Trojena ski resort
Trojena, which will host the 2029 Asian Winter Games, lies in Saudi Arabia’s mountain ranges of Sarawat and will house the first outdoor ski resort in the Gulf. Image Credit: Twitter/Neom

The Asian Winter Games is coming to Saudi Arabia. How can a desert country like Saudi Arabia host winter games? It’s a question that springs to mind since temperatures in the kingdom rarely drop below 8 degrees Celsius.

The truth is there are colder regions in Saudi Arabia, especially in the Sarawat Mountains, northwest of the kingdom. The Tabuk province here has chilly winter, complete with snow. Trojena, the host of the 2029 Asian Winter Games, lies in the mountain ranges of Sarawat and will house the first outdoor ski resort in the Gulf.

The Trojena resort is situated in the centre of Neom, an ultra-modern city taking shape 50km from the Gulf of Aqaba coast. The region is characterised by a mountain range with the highest peaks in Saudi Arabia, rising around 2,600 metres above sea level. So temperatures can dip below zero in winter and is about 10 degrees cooler than the rest of the region, according to the project’s website.

So Asian Winter Games in Saudi Arabia is indeed possible. It could well be the best Asian Winter Games. More so since Saudis are keen to showcase the $500 billion futuristic megacity of Neom being built on the Red Sea.

Neom map
Image Credit: Vijith Pulikkal/Gulf News

“The deserts and mountains of Saudi Arabia will soon be a playground for winter sports,” the Olympic Council of Asia (OCA) said in a statement after Saudi Arabia was chosen on Tuesday (October 4) to host the 2029 Asian Winter Games during its general assembly meeting in Phnom Penh, Cambodia.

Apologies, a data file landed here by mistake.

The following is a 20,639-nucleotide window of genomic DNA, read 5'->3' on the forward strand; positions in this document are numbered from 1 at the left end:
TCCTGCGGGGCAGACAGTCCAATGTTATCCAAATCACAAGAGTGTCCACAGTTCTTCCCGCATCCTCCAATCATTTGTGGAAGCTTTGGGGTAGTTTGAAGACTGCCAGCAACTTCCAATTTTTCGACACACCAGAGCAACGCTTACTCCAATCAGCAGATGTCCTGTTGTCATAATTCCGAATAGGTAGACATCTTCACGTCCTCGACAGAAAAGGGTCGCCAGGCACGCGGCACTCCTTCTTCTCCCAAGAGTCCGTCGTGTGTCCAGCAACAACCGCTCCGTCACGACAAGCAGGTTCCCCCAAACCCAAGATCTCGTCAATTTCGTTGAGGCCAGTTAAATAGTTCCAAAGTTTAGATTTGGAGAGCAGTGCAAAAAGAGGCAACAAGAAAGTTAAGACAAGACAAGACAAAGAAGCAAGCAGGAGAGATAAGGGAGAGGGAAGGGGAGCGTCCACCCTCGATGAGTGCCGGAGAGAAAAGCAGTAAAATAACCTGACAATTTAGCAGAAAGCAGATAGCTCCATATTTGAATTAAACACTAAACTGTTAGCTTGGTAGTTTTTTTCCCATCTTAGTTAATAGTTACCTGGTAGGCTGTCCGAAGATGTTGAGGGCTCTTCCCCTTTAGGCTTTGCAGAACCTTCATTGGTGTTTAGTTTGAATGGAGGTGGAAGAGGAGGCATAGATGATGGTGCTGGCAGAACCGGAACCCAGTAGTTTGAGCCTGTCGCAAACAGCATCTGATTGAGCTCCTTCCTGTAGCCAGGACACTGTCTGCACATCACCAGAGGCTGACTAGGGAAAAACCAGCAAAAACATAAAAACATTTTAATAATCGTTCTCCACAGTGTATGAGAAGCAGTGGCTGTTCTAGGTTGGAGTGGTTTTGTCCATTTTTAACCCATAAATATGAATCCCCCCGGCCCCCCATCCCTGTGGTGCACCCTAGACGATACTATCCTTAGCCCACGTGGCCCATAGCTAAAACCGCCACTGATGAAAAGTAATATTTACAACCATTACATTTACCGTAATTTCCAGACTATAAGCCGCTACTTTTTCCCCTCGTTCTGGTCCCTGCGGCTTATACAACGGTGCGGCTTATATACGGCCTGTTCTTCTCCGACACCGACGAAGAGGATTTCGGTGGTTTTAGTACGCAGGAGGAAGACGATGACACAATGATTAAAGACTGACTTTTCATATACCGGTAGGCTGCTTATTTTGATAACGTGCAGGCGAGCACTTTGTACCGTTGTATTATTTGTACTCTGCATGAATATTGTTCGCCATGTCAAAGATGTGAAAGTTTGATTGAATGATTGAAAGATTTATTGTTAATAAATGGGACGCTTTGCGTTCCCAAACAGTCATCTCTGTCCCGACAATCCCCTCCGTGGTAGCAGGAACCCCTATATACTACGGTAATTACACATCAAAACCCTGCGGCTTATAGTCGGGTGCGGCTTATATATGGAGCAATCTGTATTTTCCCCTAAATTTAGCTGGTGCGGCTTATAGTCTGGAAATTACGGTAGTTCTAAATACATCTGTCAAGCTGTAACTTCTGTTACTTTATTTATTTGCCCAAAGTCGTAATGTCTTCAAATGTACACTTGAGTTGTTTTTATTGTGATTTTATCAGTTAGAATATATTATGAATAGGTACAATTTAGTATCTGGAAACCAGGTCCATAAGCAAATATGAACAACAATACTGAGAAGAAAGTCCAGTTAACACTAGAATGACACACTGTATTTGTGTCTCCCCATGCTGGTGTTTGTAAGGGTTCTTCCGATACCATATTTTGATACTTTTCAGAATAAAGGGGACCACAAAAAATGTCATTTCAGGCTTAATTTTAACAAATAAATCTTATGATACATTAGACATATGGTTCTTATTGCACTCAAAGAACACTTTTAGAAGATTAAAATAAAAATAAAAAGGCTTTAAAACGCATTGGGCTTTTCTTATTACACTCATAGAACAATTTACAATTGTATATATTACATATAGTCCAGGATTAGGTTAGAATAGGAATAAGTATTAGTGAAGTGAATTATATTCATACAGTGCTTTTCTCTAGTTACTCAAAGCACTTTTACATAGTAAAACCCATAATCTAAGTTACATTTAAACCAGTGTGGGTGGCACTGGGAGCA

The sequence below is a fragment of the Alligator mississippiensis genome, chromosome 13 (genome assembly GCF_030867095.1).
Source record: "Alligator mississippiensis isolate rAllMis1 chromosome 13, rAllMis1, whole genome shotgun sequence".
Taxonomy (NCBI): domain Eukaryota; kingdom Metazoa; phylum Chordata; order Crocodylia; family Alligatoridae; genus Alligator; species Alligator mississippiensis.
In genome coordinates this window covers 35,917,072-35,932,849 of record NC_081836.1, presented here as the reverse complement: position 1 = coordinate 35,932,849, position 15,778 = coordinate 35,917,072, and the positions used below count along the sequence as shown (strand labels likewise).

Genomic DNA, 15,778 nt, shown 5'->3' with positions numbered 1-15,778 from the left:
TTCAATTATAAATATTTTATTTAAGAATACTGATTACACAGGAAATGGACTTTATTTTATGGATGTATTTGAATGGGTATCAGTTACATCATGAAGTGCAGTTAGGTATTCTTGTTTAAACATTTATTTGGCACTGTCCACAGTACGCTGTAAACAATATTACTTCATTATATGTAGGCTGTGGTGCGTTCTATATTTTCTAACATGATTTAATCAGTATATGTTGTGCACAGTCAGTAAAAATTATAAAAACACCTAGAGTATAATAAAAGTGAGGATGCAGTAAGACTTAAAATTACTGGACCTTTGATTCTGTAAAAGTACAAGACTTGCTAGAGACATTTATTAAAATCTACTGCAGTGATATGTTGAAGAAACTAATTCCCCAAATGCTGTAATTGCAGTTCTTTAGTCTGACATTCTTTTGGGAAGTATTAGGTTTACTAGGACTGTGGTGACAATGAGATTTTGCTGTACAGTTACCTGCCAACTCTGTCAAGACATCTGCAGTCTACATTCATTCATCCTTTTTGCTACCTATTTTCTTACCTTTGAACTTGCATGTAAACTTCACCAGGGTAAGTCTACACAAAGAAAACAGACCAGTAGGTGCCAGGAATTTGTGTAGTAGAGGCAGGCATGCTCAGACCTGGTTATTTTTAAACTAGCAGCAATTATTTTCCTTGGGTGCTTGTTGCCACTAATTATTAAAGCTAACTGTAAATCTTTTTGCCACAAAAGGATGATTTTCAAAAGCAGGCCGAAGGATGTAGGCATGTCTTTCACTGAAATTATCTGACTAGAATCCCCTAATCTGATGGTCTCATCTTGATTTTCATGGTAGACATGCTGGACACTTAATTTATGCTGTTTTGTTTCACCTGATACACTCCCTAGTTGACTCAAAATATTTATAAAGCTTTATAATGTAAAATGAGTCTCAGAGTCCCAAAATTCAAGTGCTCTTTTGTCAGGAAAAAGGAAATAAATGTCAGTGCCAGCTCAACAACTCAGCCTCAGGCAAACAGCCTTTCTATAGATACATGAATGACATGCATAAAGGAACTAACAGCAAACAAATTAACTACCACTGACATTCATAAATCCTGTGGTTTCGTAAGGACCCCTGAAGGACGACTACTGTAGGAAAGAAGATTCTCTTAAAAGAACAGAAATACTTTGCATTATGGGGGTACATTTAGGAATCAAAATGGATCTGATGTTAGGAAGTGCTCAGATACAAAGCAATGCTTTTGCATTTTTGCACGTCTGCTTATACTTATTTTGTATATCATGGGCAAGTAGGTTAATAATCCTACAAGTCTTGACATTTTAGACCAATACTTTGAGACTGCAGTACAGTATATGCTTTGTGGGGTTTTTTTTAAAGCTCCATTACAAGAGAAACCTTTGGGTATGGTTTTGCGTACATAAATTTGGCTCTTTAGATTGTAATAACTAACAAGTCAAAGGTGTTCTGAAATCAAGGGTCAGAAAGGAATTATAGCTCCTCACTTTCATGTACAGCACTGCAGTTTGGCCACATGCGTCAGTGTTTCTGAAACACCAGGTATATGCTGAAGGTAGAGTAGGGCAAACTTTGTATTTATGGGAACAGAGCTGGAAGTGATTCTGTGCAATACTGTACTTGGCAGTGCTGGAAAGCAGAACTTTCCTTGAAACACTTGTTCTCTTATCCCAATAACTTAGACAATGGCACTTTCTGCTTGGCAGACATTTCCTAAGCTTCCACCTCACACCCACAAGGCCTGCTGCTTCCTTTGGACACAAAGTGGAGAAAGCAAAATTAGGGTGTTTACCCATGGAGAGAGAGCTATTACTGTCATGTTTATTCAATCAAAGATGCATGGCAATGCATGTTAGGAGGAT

The Asian Winter Games include competitions for skiing, snowboarding, ice hockey and figure skating — 47 events, 28 on snow and 10 on ice, the OCA said.

What’s the Asian Winter Games?

It’s a multi-sport extravaganza competed by nations affiliated with the Olympic Council of Asia. Only winter sports are featured in the event held every four years. It’s the winter version of the Asian Games.

The origins of the Asian Winter Games

The seeds of the Asian Winter Games lie in the 1972 Winter Olympics. Sapporo in Japan, which hosted the Olympics, had the infrastructure and the capability to organise multi-sport winter games. So when the Japan Olympic Committee suggested a winter version of the Asian Games, the Olympic Council of Asia readily agreed. Only seven nations competed in the first Asian Winter Games in Sapporo in 1986.

What were the sports in the inaugural edition?

Alpine skiing, biathlon, cross-country skiing, ice hockey, short-track speed skating and speed skating were the six events at the first Asian Winter Games. Since 1986, more events have been added in the subsequent editions. Figure skating, freestyle skating, and ski jumping have become regular competitions. Bandy (2011) and ski orienteering (2011) were held only once, while curling and snowboarding competitions were run only in some games.

The growth of the Winter Asiad